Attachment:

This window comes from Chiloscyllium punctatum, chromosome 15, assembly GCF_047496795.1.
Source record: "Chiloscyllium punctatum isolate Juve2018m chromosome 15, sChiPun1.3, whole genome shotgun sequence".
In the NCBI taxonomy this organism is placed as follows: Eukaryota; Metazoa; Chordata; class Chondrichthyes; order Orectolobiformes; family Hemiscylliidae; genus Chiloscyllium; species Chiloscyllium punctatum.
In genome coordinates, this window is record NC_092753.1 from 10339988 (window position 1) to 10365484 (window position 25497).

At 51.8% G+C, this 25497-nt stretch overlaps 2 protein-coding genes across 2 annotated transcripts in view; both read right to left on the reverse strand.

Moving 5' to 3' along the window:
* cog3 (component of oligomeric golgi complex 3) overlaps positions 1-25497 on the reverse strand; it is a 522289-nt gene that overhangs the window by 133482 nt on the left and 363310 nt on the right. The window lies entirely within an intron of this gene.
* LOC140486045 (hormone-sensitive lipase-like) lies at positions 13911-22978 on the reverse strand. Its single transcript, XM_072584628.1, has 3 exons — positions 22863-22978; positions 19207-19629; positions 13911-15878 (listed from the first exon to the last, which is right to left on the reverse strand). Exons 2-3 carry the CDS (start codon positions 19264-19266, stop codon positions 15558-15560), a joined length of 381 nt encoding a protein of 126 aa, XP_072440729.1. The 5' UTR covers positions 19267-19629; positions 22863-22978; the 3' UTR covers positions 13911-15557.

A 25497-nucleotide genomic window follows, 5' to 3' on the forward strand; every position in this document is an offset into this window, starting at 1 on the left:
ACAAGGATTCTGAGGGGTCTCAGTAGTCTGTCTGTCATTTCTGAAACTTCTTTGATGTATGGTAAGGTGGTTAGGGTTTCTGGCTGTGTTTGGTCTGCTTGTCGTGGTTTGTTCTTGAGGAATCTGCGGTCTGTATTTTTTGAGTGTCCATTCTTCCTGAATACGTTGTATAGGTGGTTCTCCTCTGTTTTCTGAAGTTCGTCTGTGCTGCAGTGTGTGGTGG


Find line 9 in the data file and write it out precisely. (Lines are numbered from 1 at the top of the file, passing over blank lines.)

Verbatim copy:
A 25497-nucleotide genomic window follows, 5' to 3' on the forward strand; every position in this document is an offset into this window, starting at 1 on the left: